Our post on why GOV.UK content should be published in HTML and not PDF scored the accolade of being the most-read post in our blog’s history and received global attention, with people reading it from as far away as Japan.
We also caught up with former GDS employees to find out what they’re doing now for governments around the world.
With half of all search queries predicted to be spoken by 2020, we published a blog post on the work GOV.UK is doing with voice assistants.
The Product People Community wrote about how to organise and run your own local network, in 8 easy steps. Another cross-government community, the Service Design community, blogged about its group’s history and what it intends to do in the future.
The Technology Innovation in Government Survey was published. It reported on what is happening across government with new or emerging technologies and our Innovation Team visualised the document’s findings.
Almost half of government digital spend through the Digital Marketplace went to small and medium-sized enterprises, according to the August spending figures.
The second round of GovTech Catalyst challenges were revealed. These included a challenge to make firefighters safer when tackling blazes in buildings.
We published an update on the work we’re doing for the Service Standard.
GDS revamped its YouTube channel. We refreshed it with a new look, reorganised the content and made films easier to find. This was part of our move to a more strategic approach to communications at GDS.
The GOV.UK Design System was opened up to contributors. This means that anyone across government can add to a set of patterns that everyone can use.
We launched our first podcast. Our first guest was Neil Williams, the now former Head of GOV.UK, who had been at GDS for 7 years.
Our accessibility empathy lab proved so popular we blogged about free assistive technology tools that people can test with themselves if they cannot visit the space at GDS. This month, new accessibility regulations came into force and we published advice to support organisations to meet the requirements.
We’ve been working at the Whitechapel Building for over a year now. But the move required a lot of behind the scenes support from the GDS network team who had to configure and set up the internal infrastructure for 600 people.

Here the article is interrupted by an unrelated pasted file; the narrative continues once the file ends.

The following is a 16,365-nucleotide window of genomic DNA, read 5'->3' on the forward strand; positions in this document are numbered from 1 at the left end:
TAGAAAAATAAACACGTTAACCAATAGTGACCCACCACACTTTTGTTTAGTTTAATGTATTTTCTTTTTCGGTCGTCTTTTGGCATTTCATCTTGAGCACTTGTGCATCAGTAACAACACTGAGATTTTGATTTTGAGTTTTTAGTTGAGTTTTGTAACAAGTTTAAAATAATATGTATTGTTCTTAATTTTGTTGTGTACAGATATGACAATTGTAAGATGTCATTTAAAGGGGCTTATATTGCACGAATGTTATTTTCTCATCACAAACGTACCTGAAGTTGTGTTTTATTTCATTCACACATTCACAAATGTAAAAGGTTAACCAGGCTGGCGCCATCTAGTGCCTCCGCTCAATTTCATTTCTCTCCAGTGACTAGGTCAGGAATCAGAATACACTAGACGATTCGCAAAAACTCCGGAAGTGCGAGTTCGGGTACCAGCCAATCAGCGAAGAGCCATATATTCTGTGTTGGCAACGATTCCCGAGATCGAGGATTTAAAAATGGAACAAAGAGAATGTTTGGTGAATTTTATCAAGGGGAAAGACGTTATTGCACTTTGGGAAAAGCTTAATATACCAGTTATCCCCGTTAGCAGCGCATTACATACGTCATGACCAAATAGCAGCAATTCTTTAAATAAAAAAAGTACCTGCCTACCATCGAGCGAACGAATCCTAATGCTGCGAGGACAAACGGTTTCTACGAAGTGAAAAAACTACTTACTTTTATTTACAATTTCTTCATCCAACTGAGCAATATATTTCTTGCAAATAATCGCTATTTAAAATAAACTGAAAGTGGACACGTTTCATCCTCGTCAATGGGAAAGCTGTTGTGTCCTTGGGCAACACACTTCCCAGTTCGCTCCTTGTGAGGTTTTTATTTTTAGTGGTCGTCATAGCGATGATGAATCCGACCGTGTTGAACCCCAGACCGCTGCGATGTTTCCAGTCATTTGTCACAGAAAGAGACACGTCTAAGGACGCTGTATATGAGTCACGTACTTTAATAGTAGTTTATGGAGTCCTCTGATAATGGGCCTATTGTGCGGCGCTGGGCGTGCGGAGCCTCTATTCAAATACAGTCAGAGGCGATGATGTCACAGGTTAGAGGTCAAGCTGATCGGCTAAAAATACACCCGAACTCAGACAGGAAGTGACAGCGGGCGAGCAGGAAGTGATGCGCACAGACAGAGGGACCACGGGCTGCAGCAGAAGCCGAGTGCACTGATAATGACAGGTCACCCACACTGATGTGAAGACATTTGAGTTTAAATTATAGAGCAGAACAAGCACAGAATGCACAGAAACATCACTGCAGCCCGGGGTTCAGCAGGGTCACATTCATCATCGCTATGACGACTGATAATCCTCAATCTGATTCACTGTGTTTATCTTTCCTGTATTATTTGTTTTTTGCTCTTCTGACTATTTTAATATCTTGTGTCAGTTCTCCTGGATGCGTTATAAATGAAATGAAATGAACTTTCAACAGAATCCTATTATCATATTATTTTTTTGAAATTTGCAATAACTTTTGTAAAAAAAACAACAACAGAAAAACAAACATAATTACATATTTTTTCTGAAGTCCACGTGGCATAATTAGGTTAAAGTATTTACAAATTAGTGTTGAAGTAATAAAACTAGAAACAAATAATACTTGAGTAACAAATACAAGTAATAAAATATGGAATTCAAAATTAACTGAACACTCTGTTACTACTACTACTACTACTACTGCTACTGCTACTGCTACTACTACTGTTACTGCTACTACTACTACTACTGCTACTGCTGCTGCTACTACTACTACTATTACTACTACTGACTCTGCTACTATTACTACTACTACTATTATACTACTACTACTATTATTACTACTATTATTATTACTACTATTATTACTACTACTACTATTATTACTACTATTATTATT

GOV.UK celebrated its sixth birthday. This last year has seen a lot of changes to GOV.UK with work on step by step navigation, end to end services and design. There’s also been a lot of work on the publishing tools on GOV.UK and making GOV.UK pages load faster and use less data.
GOV.UK Verify entered the next phase in its development. The government’s platform for secure digital identity is now mature enough to be opened up to the private sector to lead on its next developments.
The first Let’s Talk About Race event aimed at increasing diversity amongst senior civil servants in the Digital, Data and Technology Profession was held in London.
The GDS Academy shared its expertise overseas on a visit to Ottawa to meet members of the Canadian government. Following our return, they announced the creation of their own Digital Academy.
And at the cross-government open source meetup our open source lead Terence Eden presented the 11 common barriers to coding in the open and how to overcome them.
Details about our first Services Week were revealed. It will be a series of cross-government events looking at how we can work together to deliver end-to-end user-focused services.
We explained how we’re working on an innovation strategy for government, which will be published next year.
We published more advice on the accessibility regulations that came in this year, this time on website accessibility statements.
And we shared how we’ve changed and updated our GOV.UK content training to better support the ever growing number of government content designers.
GDS turns 7 on 8 December.
We rounded out the year with a podcast looking back at some of the things we achieved and our successes.